Clouds Over East Mojave             Mary-Austin Klein
(I love the zen-like feeling of Mary-Austin's art -- realistic, almost photographic; yet, uncluttered, lots of open space as with Carrie's work).

You can see the kind of molding I'm talking about here on Mary-Austin's paintings:

Again -- very simple, minimal blonde-colored wood molding. The grain is visible when you see it up-close.

All this made me think (OMG -- he's thinking!): is this a trend in framing contemporary art? Is this something I need to consider doing? And -- do I need to think about simplifying my painting and go for "zen realism"?

Don't know, don't know. I still love the works of the 19th century American Hudson River School painters and the drama they often portrayed. But I like Carrie's and Mary-Austin's look, too. And I'll bet they sell better in today's art-buying taste!

Some things I have to think about. (I should attend more gallery openings, too!)

Wednesday, February 4, 2015


I'm not sure if my latest painting is at a crossroads as far as what I'll be painting in the days ahead...

It's not exactly a desert landscape, and there's a human in the view! Still -- I like the results, but I'd have to do some serious thinking about how to include humans in the vast "wastelands" of the desert landscape.

In addition, conceiving of this image, and executing it, took longer than usual. I may have to increase the price to compensate!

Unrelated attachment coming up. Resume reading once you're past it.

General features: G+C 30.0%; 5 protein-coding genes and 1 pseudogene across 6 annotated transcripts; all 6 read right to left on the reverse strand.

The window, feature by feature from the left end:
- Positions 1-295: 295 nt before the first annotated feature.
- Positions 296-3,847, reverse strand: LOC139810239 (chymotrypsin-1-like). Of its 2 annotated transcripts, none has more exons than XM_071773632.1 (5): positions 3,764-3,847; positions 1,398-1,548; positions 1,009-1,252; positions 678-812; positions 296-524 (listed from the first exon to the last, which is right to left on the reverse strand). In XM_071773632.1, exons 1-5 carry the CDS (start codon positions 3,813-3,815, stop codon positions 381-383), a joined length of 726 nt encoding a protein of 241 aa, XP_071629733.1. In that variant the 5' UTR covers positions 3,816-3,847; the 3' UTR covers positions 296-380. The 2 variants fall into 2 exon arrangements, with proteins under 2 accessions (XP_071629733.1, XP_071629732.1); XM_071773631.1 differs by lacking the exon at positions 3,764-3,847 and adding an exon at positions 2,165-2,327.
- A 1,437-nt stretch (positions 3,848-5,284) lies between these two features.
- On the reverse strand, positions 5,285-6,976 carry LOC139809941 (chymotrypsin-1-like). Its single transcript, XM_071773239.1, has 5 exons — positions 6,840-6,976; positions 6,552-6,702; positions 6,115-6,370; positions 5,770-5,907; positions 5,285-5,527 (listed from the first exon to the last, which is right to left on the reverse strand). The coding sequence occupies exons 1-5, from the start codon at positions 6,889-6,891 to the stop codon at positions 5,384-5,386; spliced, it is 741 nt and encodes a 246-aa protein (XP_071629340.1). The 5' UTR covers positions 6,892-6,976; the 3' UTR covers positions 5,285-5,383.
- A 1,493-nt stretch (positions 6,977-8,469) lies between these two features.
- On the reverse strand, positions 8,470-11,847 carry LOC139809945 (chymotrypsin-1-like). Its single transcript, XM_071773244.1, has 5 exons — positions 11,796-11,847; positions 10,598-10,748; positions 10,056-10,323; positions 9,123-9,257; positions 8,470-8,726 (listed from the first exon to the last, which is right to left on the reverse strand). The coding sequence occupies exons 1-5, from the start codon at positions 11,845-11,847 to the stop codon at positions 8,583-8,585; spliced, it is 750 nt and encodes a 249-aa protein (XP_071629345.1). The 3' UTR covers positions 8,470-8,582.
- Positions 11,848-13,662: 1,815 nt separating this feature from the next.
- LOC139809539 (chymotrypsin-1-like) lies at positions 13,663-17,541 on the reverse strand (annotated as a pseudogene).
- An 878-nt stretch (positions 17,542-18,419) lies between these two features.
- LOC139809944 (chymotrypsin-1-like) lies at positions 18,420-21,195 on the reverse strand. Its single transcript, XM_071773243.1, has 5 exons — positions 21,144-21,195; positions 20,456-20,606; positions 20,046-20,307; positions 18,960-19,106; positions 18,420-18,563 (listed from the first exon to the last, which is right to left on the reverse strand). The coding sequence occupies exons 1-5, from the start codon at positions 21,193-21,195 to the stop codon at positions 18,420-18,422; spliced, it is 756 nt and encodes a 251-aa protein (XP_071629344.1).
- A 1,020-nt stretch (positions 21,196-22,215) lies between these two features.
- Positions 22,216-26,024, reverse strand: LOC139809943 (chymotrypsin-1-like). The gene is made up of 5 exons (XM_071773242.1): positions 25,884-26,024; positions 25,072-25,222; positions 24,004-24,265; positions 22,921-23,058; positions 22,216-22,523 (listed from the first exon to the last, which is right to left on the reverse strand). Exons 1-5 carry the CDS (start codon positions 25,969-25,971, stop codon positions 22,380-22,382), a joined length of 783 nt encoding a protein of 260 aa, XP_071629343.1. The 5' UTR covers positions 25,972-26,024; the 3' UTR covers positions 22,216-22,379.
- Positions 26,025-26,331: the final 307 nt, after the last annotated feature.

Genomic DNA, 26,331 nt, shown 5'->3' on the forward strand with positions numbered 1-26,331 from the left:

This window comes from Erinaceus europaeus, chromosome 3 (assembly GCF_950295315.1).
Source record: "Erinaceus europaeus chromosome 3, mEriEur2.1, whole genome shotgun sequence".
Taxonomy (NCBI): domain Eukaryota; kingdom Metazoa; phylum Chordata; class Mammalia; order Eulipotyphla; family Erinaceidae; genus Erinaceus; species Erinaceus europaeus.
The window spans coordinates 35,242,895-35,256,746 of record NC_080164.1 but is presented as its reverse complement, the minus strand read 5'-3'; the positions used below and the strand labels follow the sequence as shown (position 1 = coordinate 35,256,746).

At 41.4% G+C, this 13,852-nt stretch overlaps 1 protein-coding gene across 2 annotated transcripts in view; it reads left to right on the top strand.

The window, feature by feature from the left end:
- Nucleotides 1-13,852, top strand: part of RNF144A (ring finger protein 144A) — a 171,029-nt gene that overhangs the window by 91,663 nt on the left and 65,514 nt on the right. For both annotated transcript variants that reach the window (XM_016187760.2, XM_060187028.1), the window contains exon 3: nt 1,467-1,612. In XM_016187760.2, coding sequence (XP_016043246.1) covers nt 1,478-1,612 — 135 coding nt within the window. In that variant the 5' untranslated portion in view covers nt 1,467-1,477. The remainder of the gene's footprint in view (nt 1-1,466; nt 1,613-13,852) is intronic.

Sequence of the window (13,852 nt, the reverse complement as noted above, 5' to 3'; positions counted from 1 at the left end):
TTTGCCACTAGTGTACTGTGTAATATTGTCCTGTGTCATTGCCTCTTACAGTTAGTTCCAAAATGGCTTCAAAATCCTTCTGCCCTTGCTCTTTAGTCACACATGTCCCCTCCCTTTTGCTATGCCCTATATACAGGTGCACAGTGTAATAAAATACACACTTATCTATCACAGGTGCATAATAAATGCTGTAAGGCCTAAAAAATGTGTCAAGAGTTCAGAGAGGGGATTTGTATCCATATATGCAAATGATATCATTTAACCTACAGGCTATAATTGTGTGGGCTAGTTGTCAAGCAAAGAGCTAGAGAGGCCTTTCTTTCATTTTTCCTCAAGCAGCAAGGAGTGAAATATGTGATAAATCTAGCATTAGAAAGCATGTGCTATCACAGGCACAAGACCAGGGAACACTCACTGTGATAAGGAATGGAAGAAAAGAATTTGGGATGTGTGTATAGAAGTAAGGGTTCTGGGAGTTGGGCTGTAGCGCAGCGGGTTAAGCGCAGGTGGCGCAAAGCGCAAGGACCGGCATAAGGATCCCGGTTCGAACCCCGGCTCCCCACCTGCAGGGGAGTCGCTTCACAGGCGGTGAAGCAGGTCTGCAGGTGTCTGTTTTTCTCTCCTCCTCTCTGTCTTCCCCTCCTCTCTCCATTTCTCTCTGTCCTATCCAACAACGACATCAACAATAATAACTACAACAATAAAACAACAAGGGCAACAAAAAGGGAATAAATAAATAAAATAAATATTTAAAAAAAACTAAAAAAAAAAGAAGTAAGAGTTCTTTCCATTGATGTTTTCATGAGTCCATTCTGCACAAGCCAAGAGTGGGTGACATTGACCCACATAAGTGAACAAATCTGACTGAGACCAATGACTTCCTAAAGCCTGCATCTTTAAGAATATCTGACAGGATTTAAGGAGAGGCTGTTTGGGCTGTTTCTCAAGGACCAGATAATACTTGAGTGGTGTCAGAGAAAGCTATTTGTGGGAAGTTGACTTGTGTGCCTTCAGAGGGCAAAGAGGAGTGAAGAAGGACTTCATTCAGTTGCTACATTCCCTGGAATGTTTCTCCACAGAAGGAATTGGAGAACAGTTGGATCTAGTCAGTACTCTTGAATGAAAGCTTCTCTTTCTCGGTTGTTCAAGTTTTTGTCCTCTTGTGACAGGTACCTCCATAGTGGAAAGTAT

Los Angeles, LA,County,Arboretum,Balwin Lake,tropical,garden,lake,Baldwin,peacock,morning,girl,papyrus,palm trees,yellow,green,blue,sunrise,sunup,lake,water

Anyway, this is Baldwin Lake at the Los Angeles County Arboretum, Arcadia, CA. If you were a fan of "Fantasy Island," you've seen this lake as the "lagoon" that "Da plane! Da plane" supposedly landed in -- although, as you can see, it's much too small to land a plane here. (The Queen Anne House, the white-with-red-gingerbread trim structure Mr. Rourke used as his headquarters, is off to the right out of the field of view).

The painting is a combination of reality and fantasy. The Arboretum isn't open when the sun rises, so I've never seen the place with the backlighting I've depicted. Peacocks do roam the grounds, but they tend to remain near the entrance -- a good brisk walk off to the left. And I've never seen a young lady in a gauzy white dress standing there like this.

In addition, the lake's appearance goes back to 1997. Most of the papyrus plants (the green "pom-poms") seem to have died off. Also the curved palm tree on the right actually curves away from the lake, not toward it, and it's tall enough so the fronds should not even appear in the painting.

In any case, this is an idea I've had in my head for many, many years -- something tropical with exotic birds and an attractive young female (well, I assume she's attractive!) with my favorite color harmony -- yellow-green-blue. And the aquatic papyrus looks so tropical (African, in fact -- they grow along the Nile River from Egypt to Uganda and Tanzania).

I'll probably put the painting up for sale eventually. First, I'd like to see how prints of the image do.